Suddenly Stokey were 31-3 after 8 overs and in real trouble; with the pregame speak a distant and cruel memory with only the TFCs, the Afghans and Big Handsome Jim (Davies) to come. If anyone was feeling warm and fuzzy inside now it was Kenton. But Joel and the Hackney Boss (Hodayne Bryce) weren't going to give up easily, and for all their recent lack of opportunity in the league, both had been in the habit of smashing round Sunday change bowlers this year, so must have been feeling good going into it. When the chips were down they came to the party and constructed a counter-attacking partnership punctuated with glorious stroke play and the odd chip up which fell in the gap.
Joel got one on off stump which he carted magnificently into the pavilion off one knee, and Hodayne repeated the trick himself, sending the same bowler into the car park. With the sun out and runs flowing at the Marshes again it felt like the natural order had been restored. Just as the partnership neared 100, Joel went for the inside-out over extra cover and had to depart for an alleged 38, following a screamer from the man in deep.
A couple of overs later the Hackney Boss was raising his bat to the fans on reaching his second league 50 of the year. “Settle in, go on and make it a big one” new man Josh Harrison had no doubt told Hoddy as he congratulated him on reaching the milestone - however, the Boss had other ideas and soon he too was gone hitting a long hop straight to the man at cow corner in a classic overseas’ dismissal.
That bought in a purposeful looking Ishaq Raheel fresh from a stint at St. Trinian's. He played a glorious lofted straight drive and a couple of other less glorious hacks before he too was on his way. At the other end, Josh had been mixing some dot ball and vintage poor running with classy stroke play, peppering the cover, square leg and straight boundary in a Bell-esque number 6 display. He departed run out for 27 in the 49th over but by this time Stokey were almost up to 200 and ready to declare. All that was left was for Zazai to come and go slogging and Big Handsome Jim to twice get the full-length dive out attempting to avoid the being run out, in front of his adoring and captivated Margo. The declaration did indeed come with the Bear's having reached 198 from 50 overs in relative comfort after the jittery start.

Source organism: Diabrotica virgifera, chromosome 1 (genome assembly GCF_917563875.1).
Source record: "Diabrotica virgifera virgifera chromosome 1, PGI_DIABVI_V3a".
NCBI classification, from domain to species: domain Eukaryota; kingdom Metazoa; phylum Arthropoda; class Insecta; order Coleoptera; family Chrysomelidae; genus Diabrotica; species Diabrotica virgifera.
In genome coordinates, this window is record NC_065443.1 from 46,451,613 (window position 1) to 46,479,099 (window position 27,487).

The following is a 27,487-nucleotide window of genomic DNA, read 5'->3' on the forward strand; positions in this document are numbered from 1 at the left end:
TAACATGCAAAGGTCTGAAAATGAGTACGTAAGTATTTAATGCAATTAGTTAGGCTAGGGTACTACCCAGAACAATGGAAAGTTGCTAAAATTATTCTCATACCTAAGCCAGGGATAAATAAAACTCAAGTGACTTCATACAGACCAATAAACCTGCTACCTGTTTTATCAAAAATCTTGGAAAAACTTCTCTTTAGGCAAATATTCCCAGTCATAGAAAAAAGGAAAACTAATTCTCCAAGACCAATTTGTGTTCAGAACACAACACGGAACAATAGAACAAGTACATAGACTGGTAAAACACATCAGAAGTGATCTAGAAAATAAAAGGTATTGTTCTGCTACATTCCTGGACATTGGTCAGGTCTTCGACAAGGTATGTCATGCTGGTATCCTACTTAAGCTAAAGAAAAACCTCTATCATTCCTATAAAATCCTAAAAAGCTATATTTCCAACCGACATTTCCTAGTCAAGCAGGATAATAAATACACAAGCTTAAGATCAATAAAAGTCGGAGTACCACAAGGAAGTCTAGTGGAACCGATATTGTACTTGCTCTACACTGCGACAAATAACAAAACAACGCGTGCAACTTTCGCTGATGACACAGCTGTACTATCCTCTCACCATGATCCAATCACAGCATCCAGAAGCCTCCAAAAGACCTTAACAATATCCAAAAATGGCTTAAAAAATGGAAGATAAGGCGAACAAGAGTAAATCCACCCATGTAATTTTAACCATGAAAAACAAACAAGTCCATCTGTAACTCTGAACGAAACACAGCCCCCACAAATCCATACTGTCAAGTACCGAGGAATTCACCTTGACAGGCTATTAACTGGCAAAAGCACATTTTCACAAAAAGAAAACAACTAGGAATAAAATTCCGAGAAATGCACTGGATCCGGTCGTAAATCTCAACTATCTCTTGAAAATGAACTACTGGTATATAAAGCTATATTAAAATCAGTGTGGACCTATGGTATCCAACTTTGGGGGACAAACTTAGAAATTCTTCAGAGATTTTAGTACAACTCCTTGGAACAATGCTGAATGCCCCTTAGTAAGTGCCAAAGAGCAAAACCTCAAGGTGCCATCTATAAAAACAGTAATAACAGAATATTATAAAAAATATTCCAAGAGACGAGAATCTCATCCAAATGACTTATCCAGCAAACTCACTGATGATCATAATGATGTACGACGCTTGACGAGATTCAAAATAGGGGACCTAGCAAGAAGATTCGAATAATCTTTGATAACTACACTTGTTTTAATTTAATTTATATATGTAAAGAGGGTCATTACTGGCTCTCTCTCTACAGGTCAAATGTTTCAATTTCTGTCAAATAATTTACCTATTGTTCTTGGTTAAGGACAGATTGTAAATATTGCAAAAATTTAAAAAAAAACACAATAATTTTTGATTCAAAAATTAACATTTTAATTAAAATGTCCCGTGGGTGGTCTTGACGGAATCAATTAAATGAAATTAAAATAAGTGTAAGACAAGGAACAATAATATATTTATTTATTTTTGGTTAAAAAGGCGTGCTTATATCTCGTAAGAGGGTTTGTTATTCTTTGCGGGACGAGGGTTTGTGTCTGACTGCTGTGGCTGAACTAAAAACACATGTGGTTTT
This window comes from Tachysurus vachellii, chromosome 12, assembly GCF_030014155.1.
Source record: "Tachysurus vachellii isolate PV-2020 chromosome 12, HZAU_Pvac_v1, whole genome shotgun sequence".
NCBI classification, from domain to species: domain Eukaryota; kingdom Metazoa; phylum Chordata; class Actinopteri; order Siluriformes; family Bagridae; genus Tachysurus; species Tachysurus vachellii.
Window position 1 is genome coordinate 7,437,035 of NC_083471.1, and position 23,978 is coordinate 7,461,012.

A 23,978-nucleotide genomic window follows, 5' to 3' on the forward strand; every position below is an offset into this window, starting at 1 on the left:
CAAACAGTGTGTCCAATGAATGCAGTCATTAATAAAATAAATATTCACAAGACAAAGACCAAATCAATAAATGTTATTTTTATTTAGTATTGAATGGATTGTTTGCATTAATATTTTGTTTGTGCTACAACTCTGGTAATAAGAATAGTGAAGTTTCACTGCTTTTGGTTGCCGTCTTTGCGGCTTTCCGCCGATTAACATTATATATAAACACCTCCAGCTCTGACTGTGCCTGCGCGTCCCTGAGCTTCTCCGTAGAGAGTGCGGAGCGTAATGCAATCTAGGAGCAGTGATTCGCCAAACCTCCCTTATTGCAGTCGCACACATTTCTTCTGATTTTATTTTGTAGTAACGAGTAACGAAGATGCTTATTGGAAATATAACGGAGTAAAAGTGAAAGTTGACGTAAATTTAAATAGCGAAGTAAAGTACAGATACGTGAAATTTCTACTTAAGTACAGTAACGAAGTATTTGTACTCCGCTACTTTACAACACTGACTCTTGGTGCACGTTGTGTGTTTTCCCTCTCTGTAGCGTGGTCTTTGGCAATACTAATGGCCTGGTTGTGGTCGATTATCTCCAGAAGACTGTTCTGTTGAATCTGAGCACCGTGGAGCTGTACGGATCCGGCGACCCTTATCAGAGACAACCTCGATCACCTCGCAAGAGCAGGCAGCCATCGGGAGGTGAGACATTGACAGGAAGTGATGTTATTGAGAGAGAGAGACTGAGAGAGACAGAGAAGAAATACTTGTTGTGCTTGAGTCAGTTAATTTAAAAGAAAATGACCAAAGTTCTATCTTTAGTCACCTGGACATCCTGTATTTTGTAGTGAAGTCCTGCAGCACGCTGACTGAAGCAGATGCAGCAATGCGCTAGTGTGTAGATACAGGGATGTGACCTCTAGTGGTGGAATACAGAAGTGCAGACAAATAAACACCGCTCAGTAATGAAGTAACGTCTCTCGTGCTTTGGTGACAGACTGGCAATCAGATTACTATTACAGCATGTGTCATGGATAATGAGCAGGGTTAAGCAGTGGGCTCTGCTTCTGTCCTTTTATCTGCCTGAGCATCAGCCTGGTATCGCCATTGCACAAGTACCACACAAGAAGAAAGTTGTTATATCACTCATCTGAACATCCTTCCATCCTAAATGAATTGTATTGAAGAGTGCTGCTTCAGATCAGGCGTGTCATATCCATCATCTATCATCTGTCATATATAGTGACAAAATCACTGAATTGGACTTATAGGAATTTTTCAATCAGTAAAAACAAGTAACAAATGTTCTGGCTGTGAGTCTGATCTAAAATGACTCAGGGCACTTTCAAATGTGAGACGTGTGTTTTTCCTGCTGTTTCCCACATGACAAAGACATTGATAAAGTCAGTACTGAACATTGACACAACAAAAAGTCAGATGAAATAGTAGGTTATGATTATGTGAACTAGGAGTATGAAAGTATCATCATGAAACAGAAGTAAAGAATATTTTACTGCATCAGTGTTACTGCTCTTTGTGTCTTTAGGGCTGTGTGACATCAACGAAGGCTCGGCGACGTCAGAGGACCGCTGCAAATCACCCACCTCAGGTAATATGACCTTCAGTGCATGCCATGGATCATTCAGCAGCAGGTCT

Tea bought a seldom seen anticipation around the table to the players and officials, as cold pizza was replaced with a DIY scone assembly station. The Stokey boys knew they still had a job to do though, and again in a demonstrable act of dedication to the cause, most filled their plates modestly; leaving some room for greatness.
The innings was started by the perpetually in-form Zabe Mohammad and the at present very inform BHJ. Jim was coming off the back of a previous week 6-fer full of pace, movement and control – a bagful of genuine dismissals which wouldn't have looked out of place in proper cricket. Having lamented his misfortune at Chadder's apathy towards writing the match report following a World Cup hangover, he knew he had another chance to get some nice words written about him if he could continue his form. And continue the form he did, with three early wickets in a crucial early spell.
Kenton had sent their opening bowler out to also open the batting, but Jacques Kallis he was not. He did wake the chihuahua on a few occasions with plinked slogs for 2s, which spoke of the excitable nature of Kenton's skipper at any kind of cricket shot - graceful or ugly, effective or not so. Gladly BHJ sent his off bail flying before he could stick around too long.